Thursday, 29 January 2009

Service Innovation Part 2: Economic Clusters

For a long long time we are being educated by economists that our economy has sectors.  The roughest devides it into Agriculture, Manufacturing and Services. But with 2%, 16% and 82% the Services sector is a bit too big to consider it a sector anymore. 

On the other hand, large chunks of these 82% have strong product characteristics. The energy, telecom,  rail and retail sectors are all good examples of services industries that primarily sell on a transaction basis: kWh, minutes, km and package are exact measures of what customers have to pay for.

These examples show that what contemparary economists reckon under services is a whole lot different that the defininition of my last post suggest. This is not a problem, but a fact one has to be aware of when talking about services.

One of the best - be it quite difficult - articles I've read so far that explains the difference between the "transactional" type of services and "real" services is an article titled Services, Products and the International Structure of Production by Luis Araujo and Martin Spring in Industrial Marketing Management 35 (2006).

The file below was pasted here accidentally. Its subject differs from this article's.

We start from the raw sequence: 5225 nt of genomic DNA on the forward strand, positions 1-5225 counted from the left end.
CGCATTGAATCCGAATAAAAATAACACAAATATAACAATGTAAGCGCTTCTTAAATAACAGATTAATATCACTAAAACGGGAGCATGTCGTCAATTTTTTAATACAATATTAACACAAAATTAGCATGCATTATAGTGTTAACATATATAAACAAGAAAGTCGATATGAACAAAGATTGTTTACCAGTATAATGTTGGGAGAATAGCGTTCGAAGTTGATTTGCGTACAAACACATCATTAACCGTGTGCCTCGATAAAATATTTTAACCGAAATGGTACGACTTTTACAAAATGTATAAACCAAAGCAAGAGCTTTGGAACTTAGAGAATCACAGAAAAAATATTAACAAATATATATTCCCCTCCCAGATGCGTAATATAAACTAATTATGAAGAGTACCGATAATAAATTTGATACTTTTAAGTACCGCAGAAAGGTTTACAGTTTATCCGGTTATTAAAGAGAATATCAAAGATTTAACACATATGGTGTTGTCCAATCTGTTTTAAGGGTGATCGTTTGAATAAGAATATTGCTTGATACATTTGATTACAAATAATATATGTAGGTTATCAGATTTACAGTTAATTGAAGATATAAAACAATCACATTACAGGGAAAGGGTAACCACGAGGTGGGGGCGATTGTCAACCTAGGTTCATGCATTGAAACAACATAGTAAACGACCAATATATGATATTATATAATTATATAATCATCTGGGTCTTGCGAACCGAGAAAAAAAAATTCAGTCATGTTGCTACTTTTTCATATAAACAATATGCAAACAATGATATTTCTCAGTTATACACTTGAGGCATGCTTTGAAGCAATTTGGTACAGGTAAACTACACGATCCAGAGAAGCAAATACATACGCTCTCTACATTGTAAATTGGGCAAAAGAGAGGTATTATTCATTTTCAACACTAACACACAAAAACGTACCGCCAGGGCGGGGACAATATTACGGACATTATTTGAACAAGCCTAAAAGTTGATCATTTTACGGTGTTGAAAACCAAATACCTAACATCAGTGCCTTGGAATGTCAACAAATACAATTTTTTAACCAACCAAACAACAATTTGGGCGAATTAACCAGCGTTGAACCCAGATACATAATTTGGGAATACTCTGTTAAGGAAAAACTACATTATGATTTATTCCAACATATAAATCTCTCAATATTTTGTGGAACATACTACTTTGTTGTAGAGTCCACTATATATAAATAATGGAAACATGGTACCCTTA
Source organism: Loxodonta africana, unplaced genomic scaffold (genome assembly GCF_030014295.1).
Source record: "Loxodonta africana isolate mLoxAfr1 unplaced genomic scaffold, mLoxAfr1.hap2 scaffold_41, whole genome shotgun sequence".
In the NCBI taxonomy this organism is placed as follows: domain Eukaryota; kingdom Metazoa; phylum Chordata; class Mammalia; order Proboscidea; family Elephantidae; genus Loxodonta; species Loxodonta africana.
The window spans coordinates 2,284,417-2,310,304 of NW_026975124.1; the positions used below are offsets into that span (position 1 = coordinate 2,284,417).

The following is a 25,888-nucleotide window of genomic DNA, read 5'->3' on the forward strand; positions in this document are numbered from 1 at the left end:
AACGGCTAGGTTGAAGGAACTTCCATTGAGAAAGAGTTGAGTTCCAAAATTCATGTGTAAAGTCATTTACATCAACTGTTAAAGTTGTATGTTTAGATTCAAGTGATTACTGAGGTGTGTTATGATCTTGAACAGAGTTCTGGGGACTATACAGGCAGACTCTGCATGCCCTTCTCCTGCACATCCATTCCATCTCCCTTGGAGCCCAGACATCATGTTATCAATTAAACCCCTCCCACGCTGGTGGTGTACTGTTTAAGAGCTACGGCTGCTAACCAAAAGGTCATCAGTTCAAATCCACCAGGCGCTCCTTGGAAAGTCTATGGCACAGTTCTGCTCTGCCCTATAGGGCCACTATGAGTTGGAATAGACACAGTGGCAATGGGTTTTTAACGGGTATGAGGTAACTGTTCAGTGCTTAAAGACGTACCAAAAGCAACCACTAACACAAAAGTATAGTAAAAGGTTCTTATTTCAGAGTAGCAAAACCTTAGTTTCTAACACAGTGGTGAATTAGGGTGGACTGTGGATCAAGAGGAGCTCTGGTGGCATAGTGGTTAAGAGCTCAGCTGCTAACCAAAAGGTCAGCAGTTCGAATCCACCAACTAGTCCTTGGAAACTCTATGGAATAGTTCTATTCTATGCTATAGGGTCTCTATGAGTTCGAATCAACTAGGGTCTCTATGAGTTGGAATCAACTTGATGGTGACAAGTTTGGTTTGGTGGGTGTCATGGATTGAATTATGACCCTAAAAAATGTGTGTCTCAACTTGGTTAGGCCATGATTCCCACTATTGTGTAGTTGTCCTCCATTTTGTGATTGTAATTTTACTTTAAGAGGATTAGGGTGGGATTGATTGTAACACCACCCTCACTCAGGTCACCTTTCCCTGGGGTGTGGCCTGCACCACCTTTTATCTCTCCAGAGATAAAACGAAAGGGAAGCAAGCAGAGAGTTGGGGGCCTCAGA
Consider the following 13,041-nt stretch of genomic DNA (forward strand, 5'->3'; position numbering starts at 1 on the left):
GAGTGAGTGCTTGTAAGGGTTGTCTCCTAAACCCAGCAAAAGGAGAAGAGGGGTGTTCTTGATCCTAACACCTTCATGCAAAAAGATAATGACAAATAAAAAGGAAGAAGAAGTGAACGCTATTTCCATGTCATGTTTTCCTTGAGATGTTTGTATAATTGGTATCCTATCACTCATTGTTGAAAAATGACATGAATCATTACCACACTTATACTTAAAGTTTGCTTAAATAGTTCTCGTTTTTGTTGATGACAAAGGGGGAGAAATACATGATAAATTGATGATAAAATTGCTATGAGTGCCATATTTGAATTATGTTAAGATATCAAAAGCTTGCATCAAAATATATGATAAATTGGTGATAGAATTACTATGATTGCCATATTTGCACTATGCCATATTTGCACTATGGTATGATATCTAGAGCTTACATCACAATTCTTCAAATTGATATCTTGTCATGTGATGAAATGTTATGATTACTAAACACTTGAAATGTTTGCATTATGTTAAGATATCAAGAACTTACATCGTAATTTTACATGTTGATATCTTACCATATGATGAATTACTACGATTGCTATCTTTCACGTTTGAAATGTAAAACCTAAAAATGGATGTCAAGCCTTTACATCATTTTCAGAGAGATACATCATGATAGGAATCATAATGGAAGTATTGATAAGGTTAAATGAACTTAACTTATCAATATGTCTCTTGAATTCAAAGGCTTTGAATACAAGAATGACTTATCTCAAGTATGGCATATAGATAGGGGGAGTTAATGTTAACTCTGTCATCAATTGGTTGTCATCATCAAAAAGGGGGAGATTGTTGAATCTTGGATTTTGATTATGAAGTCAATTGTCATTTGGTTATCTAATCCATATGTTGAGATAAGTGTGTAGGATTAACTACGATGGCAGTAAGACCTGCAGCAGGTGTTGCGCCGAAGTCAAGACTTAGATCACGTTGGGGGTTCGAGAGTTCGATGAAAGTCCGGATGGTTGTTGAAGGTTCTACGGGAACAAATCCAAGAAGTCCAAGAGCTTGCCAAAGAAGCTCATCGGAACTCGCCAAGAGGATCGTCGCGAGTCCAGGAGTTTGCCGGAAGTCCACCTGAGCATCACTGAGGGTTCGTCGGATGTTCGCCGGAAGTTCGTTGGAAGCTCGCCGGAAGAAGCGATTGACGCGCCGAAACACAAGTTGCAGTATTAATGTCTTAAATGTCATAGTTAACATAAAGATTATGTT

Next to "transactional" services they put forward "transfer-based" services, i.e. services that are carried out without knowing in advance what will be the benifit / costs for both parties.  A good example is a consultancy meeting. None of the parties knows in advance if the time and money spent on the consultancy will be worth the money.

Furthermore they stress that it takes a lot of effort to make products transactionable, because the product itself is not transactionalble. For example, who would buy a car without warrenty? Who would buy one without a good networks of dealers to maintain it etc.

The same holds in my view for transferable services,  if they can be made transactionable, it will only be with a lot, a whole lot of effort.  And indeed, we notice that some consultants try to make "packages" of for example "change projects".  Often this still doesn't mean one knows in advance what change will achieved, but at least the time and the pricing can be set in advance. So, in fact, the services is still largely a transfer, not a transaction.

It would take a long story to go into a detailed analysis of Araujo and Spring's work, but as long as the take-home message "there are transactionable and transfer-based services" has landed, my goal for today has been reached.

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